Friday, September 6, 2013

Putting a Loved One in a Care Home

For those of you following me, you know that my father has a terminal neurological disorder and has been living with us for the past eight years. The last year has been incredibly difficult. Dad disease has progressed to the point that we can no longer care for him, but because we have been fighting with the IRS about a tax issue of his, we have not been able to get him the care that he needs.

The good news is that we have a tax advocate now, and we are currently working towards some kind of resolution with the IRS. There is no guarantee that it will be a good resolution, but at least the tax advocate was able to get the IRS to stop taking his money.

We were able to move dad into a board and care home this last Tuesday. Over the Labor Day weekend, we got his belongings moved in and decorated his room with the family pictures he loves so much. I was lucky enough to find a care home with a private room, so he has a lot of space.

I have to admit that moving him to care was bittersweet. I know it is the best thing for all of us, but it's still so hard to let go. I picked a great place, and I know he is going to be well cared for.

Since I am a consultant at care homes for adults, I knew I had to do my homework to pick the best place for dad. Board and care homes are great because they offer a smaller, more personal alternative for people who need care, but are not in need of a nursing/convalescent facility.

Board and cares are converted family homes in regular neighborhoods, and there are usually six or fewer residents with 24/7 staff members who care for them. There are some licensing restrictions about the level of medical care that they can provide, so it's important to talk with the board and care owner to see if they can provide the services your loved one needs, or if convalescent care is necessary.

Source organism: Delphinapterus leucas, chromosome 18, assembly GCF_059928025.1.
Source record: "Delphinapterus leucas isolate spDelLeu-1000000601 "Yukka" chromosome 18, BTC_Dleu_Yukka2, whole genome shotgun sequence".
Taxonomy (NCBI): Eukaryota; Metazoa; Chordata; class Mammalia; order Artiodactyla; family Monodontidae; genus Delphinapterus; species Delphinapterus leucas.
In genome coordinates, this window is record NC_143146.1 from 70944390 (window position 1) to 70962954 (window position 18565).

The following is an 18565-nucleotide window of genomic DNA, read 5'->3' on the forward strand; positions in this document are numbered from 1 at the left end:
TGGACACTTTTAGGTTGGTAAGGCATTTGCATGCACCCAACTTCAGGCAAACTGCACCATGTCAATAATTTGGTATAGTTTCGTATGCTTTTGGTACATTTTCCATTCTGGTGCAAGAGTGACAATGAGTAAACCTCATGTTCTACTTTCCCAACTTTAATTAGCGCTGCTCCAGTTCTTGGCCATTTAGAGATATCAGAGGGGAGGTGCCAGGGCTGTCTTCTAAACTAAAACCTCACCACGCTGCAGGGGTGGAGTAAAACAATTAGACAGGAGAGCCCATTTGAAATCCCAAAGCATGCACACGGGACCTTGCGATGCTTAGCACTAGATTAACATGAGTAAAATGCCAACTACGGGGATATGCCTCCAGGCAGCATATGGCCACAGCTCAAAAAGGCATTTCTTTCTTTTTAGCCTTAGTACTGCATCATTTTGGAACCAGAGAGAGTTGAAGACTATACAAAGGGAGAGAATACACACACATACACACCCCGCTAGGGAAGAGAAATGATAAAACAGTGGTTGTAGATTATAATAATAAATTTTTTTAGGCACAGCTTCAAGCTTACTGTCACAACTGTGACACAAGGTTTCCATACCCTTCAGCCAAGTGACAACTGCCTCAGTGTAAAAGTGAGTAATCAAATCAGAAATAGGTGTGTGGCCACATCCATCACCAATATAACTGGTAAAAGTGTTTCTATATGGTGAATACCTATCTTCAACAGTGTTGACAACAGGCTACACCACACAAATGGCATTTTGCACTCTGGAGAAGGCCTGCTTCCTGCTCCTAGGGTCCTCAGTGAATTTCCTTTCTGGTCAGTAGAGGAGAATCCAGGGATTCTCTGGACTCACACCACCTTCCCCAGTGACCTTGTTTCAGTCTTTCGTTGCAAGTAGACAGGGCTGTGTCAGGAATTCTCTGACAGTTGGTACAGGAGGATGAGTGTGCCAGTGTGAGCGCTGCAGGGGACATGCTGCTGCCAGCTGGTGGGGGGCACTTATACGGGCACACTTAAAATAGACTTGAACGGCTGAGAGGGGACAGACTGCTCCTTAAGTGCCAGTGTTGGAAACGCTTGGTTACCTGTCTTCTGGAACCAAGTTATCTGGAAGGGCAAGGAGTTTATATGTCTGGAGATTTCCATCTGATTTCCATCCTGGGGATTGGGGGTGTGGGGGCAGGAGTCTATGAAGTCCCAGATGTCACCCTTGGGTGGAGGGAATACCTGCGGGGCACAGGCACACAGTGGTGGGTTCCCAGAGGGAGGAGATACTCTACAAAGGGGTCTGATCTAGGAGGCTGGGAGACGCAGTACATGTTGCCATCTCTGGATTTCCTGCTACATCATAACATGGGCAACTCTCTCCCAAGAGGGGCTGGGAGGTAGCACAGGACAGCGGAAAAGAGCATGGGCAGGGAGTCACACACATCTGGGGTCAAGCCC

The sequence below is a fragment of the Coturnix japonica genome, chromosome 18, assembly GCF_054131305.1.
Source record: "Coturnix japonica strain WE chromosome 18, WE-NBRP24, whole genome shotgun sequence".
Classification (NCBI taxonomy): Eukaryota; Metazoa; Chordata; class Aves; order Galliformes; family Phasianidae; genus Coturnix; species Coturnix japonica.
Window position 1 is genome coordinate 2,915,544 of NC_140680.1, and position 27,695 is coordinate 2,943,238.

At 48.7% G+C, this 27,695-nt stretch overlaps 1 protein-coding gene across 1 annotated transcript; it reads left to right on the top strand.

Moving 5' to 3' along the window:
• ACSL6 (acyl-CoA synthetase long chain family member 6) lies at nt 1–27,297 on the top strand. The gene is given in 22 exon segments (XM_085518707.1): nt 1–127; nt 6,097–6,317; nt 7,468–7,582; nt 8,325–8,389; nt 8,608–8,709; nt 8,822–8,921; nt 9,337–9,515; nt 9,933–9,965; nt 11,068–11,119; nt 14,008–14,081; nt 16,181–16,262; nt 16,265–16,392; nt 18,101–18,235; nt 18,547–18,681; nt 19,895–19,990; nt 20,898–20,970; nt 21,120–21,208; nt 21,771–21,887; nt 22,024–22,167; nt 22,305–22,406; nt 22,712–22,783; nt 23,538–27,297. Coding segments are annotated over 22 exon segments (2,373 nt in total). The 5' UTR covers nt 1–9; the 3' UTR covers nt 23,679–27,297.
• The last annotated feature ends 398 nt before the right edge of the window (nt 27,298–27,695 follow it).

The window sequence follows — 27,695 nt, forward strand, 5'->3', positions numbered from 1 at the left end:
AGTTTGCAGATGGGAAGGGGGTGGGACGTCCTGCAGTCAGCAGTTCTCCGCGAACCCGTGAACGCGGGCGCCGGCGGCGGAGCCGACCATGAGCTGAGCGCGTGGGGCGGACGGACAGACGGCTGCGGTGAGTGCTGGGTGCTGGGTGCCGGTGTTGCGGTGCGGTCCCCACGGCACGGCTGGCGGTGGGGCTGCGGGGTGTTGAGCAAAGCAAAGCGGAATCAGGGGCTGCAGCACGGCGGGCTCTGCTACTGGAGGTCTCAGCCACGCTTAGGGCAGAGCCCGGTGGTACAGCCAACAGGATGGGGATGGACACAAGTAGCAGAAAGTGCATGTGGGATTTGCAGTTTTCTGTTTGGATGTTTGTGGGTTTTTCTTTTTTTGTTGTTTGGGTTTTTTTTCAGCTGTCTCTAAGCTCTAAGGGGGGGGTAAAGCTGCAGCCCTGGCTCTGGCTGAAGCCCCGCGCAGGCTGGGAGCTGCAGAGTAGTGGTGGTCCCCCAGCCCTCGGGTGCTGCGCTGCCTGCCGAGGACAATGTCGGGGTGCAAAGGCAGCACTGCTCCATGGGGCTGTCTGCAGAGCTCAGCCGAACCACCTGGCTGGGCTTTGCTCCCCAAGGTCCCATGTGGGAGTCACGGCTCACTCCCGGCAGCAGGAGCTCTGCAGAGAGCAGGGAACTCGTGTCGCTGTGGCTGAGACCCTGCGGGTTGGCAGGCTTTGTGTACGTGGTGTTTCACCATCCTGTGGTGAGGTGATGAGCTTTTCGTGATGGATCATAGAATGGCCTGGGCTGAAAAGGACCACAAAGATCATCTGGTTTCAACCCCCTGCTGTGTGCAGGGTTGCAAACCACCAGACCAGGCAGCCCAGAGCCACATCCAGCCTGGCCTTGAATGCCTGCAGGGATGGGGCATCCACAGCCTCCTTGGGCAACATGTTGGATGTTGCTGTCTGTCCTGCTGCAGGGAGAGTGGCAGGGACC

Here are some things to think about if you are considering placing a loved one in a board and care home:

  • ·        What population do they serve? Many care home specialize in areas like behavioral concerns, medically fragile, dementia, etc. Choose one that best fits your loved one's needs.
  • ·        Is the home clean? A good care home will be clean, well organized and free of odors.
  • ·        How do the other residents look? Are they wearing clean, appropriate clothes? Are they at a healthy weight? Don't be afraid to talk to them to see what they think about the home and staff.
  • ·        Check with the community care licensing department in your area to see if the care home has had any licensing violations.
  • ·        Is the home in a safe area? Does the home have an alarm system? Are any of the other residents aggressive or have other behavioral problems that may endanger your loved one?
  • ·        Are they flexible with their visiting schedule? Homes that don't encourage a lot of involvement from the family may be suspicious.
  • ·        Make random, unannounced visits, especially around meal times to see what they are serving.
  • ·        Talk to your loved one regularly to see how things are going. Take them seriously if they make complaints. Care homes have a grievance process to try to deal with problems that may arise.
  • ·        Are the staff members friendly and do they interact with the other residents?
  • ·        Don't settle for the first home you find. Try to visit as many as possible, so that you can compare and make the best choice.
  • ·        Most insurances don't cover board and care homes, so they are usually private pay. This can be difficult depending on how much money is available. As a general rule, the more care the resident needs, the higher the fees can be. While board and care homes can be expensive, they are generally half of what convalescent care costs (however, convalescent facilities are more often covered under medical insurance).

Listen to your gut. If you go into a board and care home and you don't feel right, there's usually a reason.

Dad is doing great and really loves his new room. The home is closer to the Starbucks he likes to hang out at in the afternoon, so he doesn't have to ride his bike as far. He said he likes the food, and the staff are really good to him. My sister bought him a little refrigerator, so I stocked it with his favorite drinks and chocolate :) 

I am so grateful to all of you who have sent your love, helpful comments, messages, and support over this last year while we have been trying to work all this out. It has made all the difference. 


  1. So happy you found a great board and care home for him. My dad was in one before he passed away, and I absolutely loved the care he received. It's very difficult to let them go, but it is the best solution for all of you.
    You, your dad, and your family are always in my thoughts and prayers.

  2. My grandmother has alzheimer's. Luckily, she's been able to remain in the care of my grandfather so far. I can't imagine how hard making that decision must be. Best wishes to you and your family. Thanks for sharing such a personal story.


    1. Thanks for taking the time to read it. I wish you all the best with your grandmother, Natasha. Alzheimer's is a tough one.